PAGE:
Currently, Thurston County is experiencing less disease transmission than many other coun- ties in our state and is in Phase 3 of the Governor’s Safe Start process. In this phase, Aikido Olympia can operate at 50% capacity as long as we are following the health and cleaning protocols we established earlier this year.
With the COVID-19 pandemic, Aikido Olympia has adjusted our training approach to meet the Governor’s “Safe Start Guidelines” and we continue to hold regular classes. Since July, we have resumed an almost full schedule with classes on Tuesday and Thursday evenings, as well as Saturday mornings. We have required everyone training to self-assess for any symptoms, monitor their temperatures, wear masks whenever they are at the dojo, and pay close attention to hand hygiene. In many ways, this additional effort is training in Aikido – how do we best maintain harmony with our community during a pandemic?
We have also spent more time focusing on the katas, ukemi, bokken, jyo, and seated medi- tation. This shift in focus is having a positive impact on both the ki’ai of the dojo and the fun- damental skills that we practice in all of the arts of Aikido.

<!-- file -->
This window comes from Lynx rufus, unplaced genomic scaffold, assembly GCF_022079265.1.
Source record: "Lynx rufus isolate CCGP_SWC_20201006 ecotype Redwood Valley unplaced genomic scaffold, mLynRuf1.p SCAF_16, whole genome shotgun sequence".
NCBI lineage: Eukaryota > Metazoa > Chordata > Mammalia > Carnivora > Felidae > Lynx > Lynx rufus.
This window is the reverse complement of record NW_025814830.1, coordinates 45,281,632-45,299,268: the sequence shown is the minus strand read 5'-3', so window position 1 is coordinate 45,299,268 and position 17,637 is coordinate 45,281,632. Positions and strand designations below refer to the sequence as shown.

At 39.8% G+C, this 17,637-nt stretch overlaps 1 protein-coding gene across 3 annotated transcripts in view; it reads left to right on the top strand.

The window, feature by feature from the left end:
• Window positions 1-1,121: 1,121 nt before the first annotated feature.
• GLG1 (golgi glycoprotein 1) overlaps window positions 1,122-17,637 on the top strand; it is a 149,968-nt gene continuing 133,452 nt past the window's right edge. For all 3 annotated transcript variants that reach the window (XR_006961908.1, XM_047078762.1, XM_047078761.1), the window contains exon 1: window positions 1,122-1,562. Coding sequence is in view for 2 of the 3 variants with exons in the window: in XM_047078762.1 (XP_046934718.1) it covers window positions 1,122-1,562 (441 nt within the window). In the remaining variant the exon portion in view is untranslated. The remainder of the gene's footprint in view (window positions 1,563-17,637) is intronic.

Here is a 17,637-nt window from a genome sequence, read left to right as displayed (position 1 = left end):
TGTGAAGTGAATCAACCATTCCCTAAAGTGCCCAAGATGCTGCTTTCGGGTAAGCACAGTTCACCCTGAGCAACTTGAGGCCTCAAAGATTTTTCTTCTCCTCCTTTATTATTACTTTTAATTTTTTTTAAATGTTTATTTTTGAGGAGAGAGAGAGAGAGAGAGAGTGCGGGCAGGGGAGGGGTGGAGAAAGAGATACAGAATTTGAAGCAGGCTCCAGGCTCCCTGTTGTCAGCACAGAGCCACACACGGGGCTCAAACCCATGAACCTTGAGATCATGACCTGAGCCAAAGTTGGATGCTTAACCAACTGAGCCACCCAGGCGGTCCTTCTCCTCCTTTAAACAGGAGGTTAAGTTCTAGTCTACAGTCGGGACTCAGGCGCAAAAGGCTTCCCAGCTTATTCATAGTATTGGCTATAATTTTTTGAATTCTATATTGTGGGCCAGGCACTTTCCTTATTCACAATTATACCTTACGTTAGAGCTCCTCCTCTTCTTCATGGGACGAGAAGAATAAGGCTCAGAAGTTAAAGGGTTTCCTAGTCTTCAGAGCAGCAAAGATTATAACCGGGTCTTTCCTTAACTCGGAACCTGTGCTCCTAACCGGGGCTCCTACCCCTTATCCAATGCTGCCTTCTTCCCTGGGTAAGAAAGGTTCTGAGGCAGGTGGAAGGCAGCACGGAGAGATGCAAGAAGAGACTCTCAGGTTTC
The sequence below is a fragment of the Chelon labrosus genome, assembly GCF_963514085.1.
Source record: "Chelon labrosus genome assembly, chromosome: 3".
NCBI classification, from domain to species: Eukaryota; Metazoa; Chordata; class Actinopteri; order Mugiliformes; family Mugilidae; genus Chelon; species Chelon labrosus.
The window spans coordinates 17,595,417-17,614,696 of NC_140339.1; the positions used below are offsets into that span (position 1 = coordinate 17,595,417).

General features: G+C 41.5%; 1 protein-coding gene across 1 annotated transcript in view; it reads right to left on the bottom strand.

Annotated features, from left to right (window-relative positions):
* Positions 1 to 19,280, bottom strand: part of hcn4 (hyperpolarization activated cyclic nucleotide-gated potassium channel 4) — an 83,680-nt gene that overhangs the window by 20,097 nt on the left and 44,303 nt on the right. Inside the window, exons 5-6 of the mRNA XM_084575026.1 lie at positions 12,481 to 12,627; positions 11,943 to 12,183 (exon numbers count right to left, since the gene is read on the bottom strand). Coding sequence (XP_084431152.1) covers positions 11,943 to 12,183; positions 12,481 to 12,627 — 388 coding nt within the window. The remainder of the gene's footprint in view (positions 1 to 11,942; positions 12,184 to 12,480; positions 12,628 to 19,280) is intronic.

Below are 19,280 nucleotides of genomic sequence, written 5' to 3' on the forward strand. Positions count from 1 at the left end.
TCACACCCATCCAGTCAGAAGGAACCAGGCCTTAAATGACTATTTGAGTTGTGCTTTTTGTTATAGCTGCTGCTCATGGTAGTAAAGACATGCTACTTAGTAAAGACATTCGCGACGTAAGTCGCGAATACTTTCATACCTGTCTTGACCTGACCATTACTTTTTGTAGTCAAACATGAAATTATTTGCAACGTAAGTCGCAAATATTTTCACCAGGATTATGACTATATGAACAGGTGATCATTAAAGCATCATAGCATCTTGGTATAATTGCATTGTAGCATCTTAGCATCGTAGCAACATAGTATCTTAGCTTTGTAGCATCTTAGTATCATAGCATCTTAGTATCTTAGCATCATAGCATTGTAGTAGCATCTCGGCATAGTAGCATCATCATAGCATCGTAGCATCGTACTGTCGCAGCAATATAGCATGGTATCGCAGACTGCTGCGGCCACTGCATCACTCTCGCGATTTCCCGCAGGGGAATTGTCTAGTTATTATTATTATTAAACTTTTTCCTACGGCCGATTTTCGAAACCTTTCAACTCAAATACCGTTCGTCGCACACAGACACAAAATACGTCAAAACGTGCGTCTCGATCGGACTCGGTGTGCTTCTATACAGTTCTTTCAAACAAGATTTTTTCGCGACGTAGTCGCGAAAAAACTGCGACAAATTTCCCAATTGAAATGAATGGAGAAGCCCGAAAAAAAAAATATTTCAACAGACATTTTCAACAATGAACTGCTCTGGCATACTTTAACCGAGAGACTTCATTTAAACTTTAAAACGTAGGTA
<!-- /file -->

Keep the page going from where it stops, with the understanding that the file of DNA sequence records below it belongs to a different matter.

Many of us have heard the story of Hirata Sensei’s first year of teaching in the United States where he did not have any students to train with. To keep his Aikido strong and to continue developing his ki’ai, he trained with the bokken. One practice that has become rather leg- endary was that he would hold his bokken, while standing in hanmi, and breathe for 20 min- utes. When he returned to Japan, his cohort of training partners were expecting his Aikido to have suffered but they all found that his ki’ai was stronger and his Aikido was better. Training in this COVID- 19 world is challenging but we have his example to follow (and we do have people to train with).
From our experience so far, this seems to work well for everyone who is training regularly, and when it’s appropriate to re-integrate the physical contact into our training these funda- mentals will shine through our techniques.
By Nate Weed